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Stefan T. Bromley, PhD, is a research professor with the Catalan Institution for Research and Advanced Studies (ICREA) based in the Department of Physical Chemistry at the University of Barcelona, where he leads the Nanoclusters and Nanostructured Materials group. Dr. Bromley is the author of more than 120 refereed articles and seven book chapters. His main research interests include the structure and properties of inorganic nanoclusters and their use as novel materials building blocks. Dr. Bromley has become increasingly involved in the study of inorganic nanoclusters with respect to their astronomical importance. He earned a PhD in computational physics from the University of Southampton.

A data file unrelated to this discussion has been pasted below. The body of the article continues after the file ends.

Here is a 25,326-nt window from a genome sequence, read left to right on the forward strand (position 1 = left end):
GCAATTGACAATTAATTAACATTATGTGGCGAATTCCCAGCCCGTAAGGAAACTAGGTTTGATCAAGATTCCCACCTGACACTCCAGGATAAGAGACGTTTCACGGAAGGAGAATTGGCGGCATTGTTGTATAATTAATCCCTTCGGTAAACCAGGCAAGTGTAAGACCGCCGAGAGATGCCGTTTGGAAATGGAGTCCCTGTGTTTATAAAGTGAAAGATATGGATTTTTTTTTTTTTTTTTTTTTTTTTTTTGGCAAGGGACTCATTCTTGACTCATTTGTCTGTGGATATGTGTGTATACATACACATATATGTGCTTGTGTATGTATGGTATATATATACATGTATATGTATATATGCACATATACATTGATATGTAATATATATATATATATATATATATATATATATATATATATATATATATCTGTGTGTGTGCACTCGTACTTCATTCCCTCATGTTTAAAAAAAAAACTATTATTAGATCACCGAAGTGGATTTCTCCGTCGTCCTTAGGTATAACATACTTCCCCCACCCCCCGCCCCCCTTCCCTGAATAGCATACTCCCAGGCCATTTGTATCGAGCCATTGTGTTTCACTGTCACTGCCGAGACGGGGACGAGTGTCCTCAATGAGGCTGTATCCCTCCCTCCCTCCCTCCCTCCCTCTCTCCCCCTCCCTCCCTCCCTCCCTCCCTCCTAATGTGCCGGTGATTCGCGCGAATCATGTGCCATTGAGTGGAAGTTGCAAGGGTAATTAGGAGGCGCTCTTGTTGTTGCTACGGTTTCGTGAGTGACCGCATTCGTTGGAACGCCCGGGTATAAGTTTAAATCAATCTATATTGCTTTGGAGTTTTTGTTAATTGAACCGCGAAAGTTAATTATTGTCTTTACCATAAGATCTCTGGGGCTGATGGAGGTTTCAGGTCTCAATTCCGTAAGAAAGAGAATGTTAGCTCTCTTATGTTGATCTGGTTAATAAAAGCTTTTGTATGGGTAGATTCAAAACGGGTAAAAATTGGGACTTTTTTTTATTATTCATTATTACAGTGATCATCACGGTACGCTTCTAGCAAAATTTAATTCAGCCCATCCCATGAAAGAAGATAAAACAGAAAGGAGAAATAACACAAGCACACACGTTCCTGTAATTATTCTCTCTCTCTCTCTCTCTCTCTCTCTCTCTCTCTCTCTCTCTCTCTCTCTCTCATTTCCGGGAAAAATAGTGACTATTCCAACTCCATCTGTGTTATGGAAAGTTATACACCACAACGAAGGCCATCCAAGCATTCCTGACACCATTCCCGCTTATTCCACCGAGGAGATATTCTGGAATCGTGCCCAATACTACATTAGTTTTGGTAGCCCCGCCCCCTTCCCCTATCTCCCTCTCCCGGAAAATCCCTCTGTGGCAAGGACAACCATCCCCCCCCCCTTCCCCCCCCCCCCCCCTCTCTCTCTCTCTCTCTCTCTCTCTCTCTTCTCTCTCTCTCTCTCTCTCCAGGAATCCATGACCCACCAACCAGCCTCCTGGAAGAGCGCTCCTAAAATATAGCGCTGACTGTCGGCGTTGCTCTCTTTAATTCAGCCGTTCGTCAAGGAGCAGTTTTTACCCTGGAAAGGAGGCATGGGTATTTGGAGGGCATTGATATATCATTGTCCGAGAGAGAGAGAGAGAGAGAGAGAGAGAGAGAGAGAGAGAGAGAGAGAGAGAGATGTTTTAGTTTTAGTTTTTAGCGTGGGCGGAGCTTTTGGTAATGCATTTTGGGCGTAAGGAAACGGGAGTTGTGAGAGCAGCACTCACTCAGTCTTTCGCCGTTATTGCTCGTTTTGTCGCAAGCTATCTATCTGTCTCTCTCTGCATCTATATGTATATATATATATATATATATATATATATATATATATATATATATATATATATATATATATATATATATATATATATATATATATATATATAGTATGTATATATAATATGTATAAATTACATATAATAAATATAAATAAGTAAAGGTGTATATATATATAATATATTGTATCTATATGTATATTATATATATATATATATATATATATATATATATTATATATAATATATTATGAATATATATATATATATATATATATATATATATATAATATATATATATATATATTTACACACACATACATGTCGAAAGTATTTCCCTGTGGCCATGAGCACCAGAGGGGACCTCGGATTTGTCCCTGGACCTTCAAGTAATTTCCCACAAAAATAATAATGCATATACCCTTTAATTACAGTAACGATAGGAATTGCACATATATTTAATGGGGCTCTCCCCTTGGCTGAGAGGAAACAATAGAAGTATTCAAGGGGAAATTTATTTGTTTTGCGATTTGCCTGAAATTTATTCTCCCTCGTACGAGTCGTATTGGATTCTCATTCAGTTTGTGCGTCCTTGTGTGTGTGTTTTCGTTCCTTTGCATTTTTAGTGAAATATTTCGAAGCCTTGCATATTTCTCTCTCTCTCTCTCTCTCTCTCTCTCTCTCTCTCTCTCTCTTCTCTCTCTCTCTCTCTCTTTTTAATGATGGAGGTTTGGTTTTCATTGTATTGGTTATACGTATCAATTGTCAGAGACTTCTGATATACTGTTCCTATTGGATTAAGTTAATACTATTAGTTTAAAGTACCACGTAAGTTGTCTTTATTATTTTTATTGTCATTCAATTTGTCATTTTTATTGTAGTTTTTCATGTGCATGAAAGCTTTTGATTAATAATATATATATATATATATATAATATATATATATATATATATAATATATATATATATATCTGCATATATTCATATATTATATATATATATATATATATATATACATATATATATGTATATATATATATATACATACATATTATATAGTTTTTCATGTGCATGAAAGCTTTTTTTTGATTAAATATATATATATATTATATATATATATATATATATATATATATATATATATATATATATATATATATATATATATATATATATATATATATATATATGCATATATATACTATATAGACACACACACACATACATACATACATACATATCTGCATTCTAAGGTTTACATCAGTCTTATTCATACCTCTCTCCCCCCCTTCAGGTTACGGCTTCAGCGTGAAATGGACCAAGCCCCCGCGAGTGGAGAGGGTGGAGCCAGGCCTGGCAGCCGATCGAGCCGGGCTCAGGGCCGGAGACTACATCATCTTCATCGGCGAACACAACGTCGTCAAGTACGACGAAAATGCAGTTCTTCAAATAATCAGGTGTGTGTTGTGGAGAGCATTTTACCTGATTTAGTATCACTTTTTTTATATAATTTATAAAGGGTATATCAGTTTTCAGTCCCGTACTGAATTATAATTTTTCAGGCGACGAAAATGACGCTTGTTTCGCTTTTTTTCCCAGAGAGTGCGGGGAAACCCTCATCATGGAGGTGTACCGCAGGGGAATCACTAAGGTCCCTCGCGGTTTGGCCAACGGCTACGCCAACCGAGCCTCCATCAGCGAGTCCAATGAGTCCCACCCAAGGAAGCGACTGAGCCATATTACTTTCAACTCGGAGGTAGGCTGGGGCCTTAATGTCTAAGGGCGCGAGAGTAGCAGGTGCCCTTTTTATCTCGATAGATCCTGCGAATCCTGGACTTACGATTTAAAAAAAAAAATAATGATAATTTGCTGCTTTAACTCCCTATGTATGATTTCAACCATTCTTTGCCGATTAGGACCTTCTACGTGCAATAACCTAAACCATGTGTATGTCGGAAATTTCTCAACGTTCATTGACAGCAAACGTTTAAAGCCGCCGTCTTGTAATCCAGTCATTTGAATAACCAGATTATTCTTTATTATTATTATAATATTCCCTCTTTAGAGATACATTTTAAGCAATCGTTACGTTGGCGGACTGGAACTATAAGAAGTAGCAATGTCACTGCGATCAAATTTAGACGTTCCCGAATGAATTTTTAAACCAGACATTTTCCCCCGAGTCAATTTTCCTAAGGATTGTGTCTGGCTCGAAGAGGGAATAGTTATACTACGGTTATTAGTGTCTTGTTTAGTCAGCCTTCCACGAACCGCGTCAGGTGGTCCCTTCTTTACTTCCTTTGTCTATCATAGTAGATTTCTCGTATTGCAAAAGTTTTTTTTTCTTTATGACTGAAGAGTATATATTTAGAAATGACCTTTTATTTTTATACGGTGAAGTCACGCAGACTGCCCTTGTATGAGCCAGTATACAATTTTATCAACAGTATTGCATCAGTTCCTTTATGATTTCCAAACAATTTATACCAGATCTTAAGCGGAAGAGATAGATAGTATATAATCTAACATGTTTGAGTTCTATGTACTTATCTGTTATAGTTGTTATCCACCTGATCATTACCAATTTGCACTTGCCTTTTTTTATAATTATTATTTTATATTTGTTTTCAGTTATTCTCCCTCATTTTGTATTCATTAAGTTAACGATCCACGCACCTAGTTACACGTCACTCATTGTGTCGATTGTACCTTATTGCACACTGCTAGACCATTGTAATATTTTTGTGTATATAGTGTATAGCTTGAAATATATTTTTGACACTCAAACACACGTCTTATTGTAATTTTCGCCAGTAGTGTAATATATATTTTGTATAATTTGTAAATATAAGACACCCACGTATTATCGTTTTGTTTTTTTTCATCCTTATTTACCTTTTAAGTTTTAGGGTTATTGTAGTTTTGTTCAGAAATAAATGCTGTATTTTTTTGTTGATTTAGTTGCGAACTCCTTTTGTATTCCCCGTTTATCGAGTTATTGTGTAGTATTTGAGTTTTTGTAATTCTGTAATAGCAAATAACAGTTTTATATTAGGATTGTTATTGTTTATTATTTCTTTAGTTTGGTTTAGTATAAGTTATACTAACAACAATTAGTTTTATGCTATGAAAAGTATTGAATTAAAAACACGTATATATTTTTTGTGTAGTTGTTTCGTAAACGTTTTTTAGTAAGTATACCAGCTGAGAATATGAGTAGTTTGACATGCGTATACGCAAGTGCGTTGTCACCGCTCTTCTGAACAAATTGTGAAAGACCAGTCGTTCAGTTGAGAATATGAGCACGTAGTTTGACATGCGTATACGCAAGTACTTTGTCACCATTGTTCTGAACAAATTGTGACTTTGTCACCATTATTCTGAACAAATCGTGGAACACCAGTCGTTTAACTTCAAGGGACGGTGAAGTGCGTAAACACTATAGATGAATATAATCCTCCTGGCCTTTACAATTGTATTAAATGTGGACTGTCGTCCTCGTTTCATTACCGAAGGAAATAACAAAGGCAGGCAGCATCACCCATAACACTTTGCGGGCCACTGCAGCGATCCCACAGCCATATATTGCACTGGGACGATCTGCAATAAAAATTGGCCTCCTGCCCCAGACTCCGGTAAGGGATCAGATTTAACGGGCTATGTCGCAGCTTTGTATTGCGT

Martijn A. Zwijnenburg, PhD, is a lecturer and UK Engineering and Physical Sciences Research Council (EPRSC) Career Acceleration fellow at University College London, where he leads the Computational Photochemistry of Materials research group. Dr. Zwijnenburg is the author of more than 50 refereed articles. His main research interests include the prediction of the excited state properties of inorganic nanostructured, polymeric, and molecular materials; the link between these excited state properties and the application of materials in photovoltaics and photocatalysis; and the generation of realistic structural models of materials. He earned a PhD in chemical engineering from Delft University of Technology.